In Guatemala, Kamala Harris details efforts to stem the tide of migrants to U.S.

Vice President Kamala Harris outlined new efforts to fight corruption and human trafficking in Guatemala on Monday as part of the Biden administration’s broader effort to address the root causes of migration from Central America.

“The goal of our work is to help Guatemalans find hope at home,” Harris said during a joint press conference with Guatemalan President Alejandro Giammattei.

“Most people don’t want to leave home; they don’t want to leave the place where they grew up, where the language they know is spoken, where the culture they know is present and has been for centuries,” she added. “If they do, [it’s] usually for one of two reasons: fleeing some type of harm, or to stay means they cannot provide for their essential needs or the needs of their family.”

Harris, who has been tasked with leading the Biden administration’s ambitious effort to stem the flow of migration across the U.S.-Mexico border, is slated to meet with elected officials and civic leaders in Guatemala and Mexico this week.

US Vice President Kamala Harris speaks during a press conference with Guatemalan President Alejandro Giammattei at the Palacio Nacional de la Cultura in Guatemala City on June 7, 2021. (Jim Watson/AFP via Getty Images)
Vice President Kamala Harris at a press conference with Guatemalan President Alejandro Giammattei in Guatemala City on Monday. (Jim Watson/AFP via Getty Images)

Following bilateral talks with the Guatemalan president Monday, Harris told members of the press that she was “proud to report agreements President Giammattei and I have made today will strengthen the security and prosperity for both people of Guatemala and the people of the United States.”

In addition to new anti-corruption and anti-smuggling task forces, which will be led by the U.S. Department of Justice with support from the State Department, Harris announced efforts to address Guatemala’s lack of stable economic opportunities — one of the top drivers of migration — that will include investments in affordable housing, agribusinesses and a Young Women’s Empowerment Initiative that will focus in particular on closing significant gender gaps faced by young, primarily Indigenous women.

The U.S. will also donate 500,000 COVID-19 vaccine doses to Guatemala, Harris said.

Guatemala's President Alejandro Giammattei speaks during a news conference with U.S. Vice President Kamala Harris at the Palacio Nacional de la Cultura, in Guatemala City, Guatemala, during Harris' first international trip as Vice President to Guatemala and Mexico, June 7, 2021. (Carlos Barria/Reuters)
Harris and Giammattei during their news conference on Monday. (Carlos Barria/Reuters)

President Biden charged Harris with heading the White House’s response to stemming Central American migration in late March, as the administration scrambled to address the latest influx of migrants, including record numbers of unaccompanied children, arriving without documentation at the U.S.-Mexico border.

The White House has emphasized that Harris’s assignment is primarily a diplomatic one, focused on addressing the core issues on the ground in the Northern Triangle countries (Guatemala, Honduras and El Salvador) as well as Mexico, whose citizens make up a significant portion of those seeking asylum protections in the U.S.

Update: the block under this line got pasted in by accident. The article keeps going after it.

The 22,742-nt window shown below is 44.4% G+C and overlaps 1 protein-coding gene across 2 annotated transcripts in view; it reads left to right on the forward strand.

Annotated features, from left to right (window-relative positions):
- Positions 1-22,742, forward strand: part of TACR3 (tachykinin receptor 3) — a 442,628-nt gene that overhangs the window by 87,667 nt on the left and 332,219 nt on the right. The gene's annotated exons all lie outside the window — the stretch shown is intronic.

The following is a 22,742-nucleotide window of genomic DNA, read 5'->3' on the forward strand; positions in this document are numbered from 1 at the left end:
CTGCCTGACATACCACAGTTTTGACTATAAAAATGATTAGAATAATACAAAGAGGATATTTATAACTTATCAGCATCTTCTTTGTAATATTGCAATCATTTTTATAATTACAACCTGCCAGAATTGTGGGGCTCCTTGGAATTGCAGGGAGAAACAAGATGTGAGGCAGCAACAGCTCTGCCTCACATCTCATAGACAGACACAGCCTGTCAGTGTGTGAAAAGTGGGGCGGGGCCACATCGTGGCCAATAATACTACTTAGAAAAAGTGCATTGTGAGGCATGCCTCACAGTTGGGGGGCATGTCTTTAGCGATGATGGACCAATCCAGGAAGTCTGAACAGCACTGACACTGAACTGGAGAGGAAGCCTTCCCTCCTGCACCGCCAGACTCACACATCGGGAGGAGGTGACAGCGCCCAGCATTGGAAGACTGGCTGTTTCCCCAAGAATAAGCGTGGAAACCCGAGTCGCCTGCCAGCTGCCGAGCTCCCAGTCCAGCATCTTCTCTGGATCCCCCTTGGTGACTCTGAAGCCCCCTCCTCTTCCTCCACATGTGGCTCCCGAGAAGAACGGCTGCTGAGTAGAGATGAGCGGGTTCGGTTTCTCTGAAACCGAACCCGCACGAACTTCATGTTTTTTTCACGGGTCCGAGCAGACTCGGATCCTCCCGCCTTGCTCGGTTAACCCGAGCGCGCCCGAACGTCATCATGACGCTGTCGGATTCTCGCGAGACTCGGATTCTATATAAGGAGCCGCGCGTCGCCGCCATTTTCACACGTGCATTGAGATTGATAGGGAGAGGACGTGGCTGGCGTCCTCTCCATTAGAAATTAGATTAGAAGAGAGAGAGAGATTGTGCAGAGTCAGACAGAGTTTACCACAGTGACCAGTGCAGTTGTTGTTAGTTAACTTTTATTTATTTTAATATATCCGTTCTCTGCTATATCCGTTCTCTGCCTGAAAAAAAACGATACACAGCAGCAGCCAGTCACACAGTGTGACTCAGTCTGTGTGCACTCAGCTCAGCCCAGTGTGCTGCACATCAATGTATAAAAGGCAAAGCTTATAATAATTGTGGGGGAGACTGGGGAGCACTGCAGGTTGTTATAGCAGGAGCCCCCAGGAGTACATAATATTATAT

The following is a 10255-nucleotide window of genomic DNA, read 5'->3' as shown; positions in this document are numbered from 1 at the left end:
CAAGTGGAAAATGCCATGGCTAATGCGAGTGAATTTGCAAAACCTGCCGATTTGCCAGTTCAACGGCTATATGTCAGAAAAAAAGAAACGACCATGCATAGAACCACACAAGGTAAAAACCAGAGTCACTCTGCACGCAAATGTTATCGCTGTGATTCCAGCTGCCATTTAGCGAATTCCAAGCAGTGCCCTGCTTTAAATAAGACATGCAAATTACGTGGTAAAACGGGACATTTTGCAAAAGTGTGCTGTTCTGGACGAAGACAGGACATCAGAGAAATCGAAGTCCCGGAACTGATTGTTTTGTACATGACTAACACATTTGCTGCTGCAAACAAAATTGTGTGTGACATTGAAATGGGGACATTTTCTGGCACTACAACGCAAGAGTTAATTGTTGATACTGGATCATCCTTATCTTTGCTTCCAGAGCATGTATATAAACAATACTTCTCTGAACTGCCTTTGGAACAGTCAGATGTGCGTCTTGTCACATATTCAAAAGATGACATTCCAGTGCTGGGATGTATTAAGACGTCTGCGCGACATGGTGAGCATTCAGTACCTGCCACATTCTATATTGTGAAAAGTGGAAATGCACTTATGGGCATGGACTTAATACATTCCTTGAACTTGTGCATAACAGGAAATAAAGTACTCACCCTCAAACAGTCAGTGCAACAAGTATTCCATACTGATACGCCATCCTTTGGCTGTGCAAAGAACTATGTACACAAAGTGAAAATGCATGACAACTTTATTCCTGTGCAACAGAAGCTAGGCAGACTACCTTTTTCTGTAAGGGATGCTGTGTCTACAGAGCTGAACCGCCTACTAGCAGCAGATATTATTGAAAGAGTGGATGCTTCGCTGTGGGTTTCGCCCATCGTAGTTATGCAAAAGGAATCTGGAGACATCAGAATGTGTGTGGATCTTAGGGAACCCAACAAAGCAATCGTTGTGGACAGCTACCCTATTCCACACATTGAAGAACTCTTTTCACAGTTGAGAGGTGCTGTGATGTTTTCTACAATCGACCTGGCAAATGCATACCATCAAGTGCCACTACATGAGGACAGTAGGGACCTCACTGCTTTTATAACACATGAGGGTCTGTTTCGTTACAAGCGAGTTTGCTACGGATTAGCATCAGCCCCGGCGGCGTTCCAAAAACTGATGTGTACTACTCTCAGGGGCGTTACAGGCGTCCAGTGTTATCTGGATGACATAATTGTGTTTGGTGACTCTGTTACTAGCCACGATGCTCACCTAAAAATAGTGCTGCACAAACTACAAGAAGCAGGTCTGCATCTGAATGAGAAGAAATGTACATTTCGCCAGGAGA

Still, her responsibilities in this role have generated some confusion and criticism, with some Republican lawmakers lambasting the vice president for not visiting the southern border despite rising numbers of migrants attempting to cross.

Asked about those political attacks during Monday’s press conference, Harris said the reason she came to Guatemala on her first trip as vice president is that stemming the tide of migration to the southern border “is one of our highest priorities.”

“I will continue to be focused on that kind of work as opposed to grand gestures,” she said. She also sought to discourage further migration from the region, insisting that those who arrive at the U.S. border without proper documentation “will be turned back.”

“I want to be clear to folks in this region who are thinking about making that dangerous trek to the U.S.-Mexico border: Do not come. Do not come,” she said. “Let’s discourage our friends, our neighbors, our family members from embarking on an extremely dangerous journey where, in large part, the only people who benefit are coyotes.”

Guatemala's President Alejandro Giammattei attends a news conference with U.S. Vice President Kamala Harris (not pictured), at the Palacio Nacional de la Cultura, in Guatemala City, Guatemala on June 7, 2021. (Carlos Barria/Reuters)
President Alejandro Giammattei of Guatemala. (Carlos Barria/Reuters)

Giammattei has also faced heightened criticism, including from U.S. Secretary of State Antony Blinken, about his own government’s challenges to existing anti-corruption efforts, such as those pursued by one of the region’s chief prosecutors, whom Giammattei has accused of having a left-wing agenda.

Asked about Giammattei’s record on corruption, and why she believes he can be trusted as a partner on this issue, Harris managed to skirt the question, stating simply that the Biden administration’s stance is “unambiguous: We will root out corruption wherever we can.”


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